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By Zach Cavanagh

High school football is back, but not how it was thought it would be at this point in August.

Five months ago, most would have assumed this week would have been the second full week of high school football games—officially, Week 1 on the original CIF-SS calendar. However, most months-old assumptions have been upturned by the COVID-19 pandemic.

Instead, as high school sports teams returned to the field over the past two weeks, teams began with the bare minimums: socially distanced conditioning camps. There’s no equipment, no contact, no high-fives or handshakes, but after five months of Zoom calls and at-home workouts, teams very much welcomed the beginning of their return to play.

“It was awesome, absolutely awesome,” San Juan Hills football coach Rob Frith said. “I forget how much I really love coaching and the relationships with players. When everything’s distanced, you feel like you’re connected, but there’s nothing like being face-to-face with the kids and being able to communicate.

“It’s one of the highlights of the last few months.”

Frith’s reigning CIF-SS champion Stallions had their first workouts on Tuesday, August 25, and like most, they’re doing what they can within the limitations.

San Juan Hills is conducting only two days of workouts a week—40 minutes each on Tuesdays and Thursdays. On Tuesday, the Stallions worked on speed and agility training, getting out of a stance and being explosive. They rounded out the session with some individual position drills, again mostly focused on movement and positioning.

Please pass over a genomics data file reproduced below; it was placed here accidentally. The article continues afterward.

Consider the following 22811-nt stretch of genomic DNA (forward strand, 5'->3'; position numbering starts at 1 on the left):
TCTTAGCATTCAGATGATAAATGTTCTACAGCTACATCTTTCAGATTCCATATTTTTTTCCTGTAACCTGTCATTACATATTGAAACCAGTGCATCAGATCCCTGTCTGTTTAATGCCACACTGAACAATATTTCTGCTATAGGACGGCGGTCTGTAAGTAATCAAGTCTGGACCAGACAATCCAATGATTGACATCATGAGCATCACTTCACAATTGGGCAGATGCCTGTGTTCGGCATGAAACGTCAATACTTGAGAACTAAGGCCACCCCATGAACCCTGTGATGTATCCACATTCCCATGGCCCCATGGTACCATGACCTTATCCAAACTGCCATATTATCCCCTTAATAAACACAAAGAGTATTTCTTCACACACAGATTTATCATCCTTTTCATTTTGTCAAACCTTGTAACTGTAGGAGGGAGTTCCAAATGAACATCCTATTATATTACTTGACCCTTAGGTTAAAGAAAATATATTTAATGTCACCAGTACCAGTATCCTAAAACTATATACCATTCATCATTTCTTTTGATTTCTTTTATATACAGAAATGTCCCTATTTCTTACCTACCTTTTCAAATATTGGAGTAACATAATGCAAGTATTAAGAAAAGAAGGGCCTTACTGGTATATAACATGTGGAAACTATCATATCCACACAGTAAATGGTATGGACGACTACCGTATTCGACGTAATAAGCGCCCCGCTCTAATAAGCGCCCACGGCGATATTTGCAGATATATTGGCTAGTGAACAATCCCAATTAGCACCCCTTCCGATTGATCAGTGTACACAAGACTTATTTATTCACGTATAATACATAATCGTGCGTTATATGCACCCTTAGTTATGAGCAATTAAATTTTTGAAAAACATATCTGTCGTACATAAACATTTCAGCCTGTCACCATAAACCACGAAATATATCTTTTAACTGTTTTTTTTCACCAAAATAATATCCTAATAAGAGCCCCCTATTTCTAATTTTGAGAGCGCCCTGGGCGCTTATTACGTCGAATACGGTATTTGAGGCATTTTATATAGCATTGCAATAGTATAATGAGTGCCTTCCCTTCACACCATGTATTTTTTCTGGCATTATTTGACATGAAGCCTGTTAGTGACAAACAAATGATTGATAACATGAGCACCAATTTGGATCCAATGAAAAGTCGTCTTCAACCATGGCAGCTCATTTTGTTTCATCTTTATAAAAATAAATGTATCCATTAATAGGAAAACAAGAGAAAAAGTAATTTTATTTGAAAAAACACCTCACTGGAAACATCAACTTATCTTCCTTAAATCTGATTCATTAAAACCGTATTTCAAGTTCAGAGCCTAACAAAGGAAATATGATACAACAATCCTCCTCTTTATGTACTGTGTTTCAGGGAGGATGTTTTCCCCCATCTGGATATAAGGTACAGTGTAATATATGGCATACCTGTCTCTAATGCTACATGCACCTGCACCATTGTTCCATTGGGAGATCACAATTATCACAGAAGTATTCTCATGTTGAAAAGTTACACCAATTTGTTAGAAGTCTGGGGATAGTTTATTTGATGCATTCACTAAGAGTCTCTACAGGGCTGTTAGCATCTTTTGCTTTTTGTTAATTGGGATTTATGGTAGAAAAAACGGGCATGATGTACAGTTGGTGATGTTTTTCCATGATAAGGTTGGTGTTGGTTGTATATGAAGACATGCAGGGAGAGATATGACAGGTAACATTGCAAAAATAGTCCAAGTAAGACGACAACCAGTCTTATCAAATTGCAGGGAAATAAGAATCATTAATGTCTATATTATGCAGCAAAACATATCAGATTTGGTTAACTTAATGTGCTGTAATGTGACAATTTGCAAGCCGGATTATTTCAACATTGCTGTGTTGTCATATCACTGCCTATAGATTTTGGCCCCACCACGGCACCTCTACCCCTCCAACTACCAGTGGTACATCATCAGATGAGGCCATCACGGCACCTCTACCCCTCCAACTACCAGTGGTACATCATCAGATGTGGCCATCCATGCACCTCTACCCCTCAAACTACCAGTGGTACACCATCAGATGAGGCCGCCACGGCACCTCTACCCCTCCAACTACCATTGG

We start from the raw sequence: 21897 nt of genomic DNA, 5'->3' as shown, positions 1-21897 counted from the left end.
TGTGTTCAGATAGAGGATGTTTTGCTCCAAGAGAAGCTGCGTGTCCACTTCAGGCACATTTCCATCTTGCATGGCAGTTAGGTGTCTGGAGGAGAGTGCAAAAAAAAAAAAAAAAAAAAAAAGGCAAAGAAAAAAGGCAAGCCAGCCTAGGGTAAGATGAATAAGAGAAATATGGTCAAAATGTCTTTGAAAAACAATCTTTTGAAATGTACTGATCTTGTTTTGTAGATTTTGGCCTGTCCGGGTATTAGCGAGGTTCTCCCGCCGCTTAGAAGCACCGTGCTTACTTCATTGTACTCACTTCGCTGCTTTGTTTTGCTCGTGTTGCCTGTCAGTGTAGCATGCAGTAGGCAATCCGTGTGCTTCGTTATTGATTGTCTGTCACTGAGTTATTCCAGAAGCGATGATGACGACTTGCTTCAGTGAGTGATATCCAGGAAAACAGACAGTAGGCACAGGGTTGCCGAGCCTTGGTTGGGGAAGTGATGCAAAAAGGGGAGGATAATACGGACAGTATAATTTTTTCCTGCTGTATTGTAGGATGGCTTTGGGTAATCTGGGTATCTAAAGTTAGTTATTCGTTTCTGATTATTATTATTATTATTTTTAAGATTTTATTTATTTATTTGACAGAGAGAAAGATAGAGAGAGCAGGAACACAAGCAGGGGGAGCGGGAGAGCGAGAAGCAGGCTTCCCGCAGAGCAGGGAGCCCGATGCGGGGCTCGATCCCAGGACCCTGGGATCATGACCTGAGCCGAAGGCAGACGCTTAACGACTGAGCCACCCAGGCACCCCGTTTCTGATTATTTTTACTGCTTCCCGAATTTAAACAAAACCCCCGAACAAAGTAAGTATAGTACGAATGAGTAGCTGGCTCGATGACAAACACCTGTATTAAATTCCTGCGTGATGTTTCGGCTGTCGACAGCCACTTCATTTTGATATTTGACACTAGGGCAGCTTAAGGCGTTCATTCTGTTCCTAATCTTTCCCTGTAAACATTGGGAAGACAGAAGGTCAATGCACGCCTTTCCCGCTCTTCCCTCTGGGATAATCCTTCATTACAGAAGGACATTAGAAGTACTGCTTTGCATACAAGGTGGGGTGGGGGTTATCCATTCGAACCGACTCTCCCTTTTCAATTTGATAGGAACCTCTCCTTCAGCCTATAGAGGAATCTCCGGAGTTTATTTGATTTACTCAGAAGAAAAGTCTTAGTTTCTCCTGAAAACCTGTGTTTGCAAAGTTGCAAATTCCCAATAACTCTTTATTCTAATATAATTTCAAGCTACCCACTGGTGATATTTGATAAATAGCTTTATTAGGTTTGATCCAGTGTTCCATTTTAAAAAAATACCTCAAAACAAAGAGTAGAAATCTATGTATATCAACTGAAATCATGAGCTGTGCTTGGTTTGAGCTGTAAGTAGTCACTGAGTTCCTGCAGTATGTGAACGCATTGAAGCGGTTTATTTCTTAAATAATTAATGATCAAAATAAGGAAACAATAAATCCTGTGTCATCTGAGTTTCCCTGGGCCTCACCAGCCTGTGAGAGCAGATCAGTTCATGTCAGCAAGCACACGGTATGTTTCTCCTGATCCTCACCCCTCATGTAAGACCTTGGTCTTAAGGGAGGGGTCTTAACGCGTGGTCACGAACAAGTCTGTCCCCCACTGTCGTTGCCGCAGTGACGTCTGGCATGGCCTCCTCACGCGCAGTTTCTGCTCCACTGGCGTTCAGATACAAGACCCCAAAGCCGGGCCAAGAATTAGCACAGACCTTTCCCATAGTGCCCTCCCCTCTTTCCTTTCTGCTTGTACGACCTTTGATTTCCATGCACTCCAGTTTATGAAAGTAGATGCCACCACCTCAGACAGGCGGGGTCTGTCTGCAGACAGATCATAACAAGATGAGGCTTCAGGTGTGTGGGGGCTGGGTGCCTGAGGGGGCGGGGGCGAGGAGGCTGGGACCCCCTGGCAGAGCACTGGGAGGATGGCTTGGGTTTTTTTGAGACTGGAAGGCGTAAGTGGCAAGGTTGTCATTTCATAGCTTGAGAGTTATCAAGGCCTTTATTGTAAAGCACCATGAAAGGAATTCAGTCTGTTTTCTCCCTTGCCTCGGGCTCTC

In the Capistrano Unified School District, teams are limited to operating in groups of 10—nine players and one coach—that arrive in 15-minute increments to ensure the groups are distanced. Upon arrival, the groups go through a check-in procedure to make sure they haven’t been exposed to the coronavirus or aren’t experiencing any symptoms.

Even Frith and his coaching staff have adapted even the simplest action they have on the field. The Stallions’ coaching staff is using electronic whistles, in accordance with a National Federation of State High Schools Associations suggestion. In lieu of traditional pellet whistles that involve a bit more spit, NFHS has suggested that electronic whistles or air horns provide one more level of precaution and safety.

In all of the protocols, whether it’s distancing or masks or arrival times, Frith said his group adapted well, but it’s a learning experience and part of the contract of being able to play school sports in these times.

“They’re kids, so they need reminders,” Frith said. “The world that we live in, education-based athletics is different. Even in normal times, when you’re here, we always ask them to do stuff that’s a little bit different. Now, we’re just asking you to be socially distant and have your masks on. The No. 1 most important thing for this school district is to maintain the safety of them and their families.”

While everyone in high school sports is mostly operating under the same safety principles, some programs have become creative.

Capistrano Valley Christian’s football team found a way to incorporate a football and some general football actions into their workouts. CUSD schools are unable to use any equipment at all, but as a private school, CVC has allowed the football to be used without having to actually complete a pass.

In the drill, the quarterback is able to go through his motions and throw the ball toward a receiver who has lined up and run his route. However, the quarterback is throwing to a mesh screen that the receiver is running behind, so the ball can be on line but not reach its target. While creativity is welcome in these days, most hope to be able to get back to straightforward workouts and practices sooner than later. There’s hope that these workouts can ramp up to include weight training and equipment, but as of now, it’s back to basics.

Zach Cavanagh

Zach Cavanagh is the sports editor for Picket Fence Media. Zach is a multiple California Journalism Award winner and has covered sports in Orange County since 2013. Follow him on Twitter and Instagram @ZachCav and follow our sports coverage on Twitter @SouthOCSports. Email at

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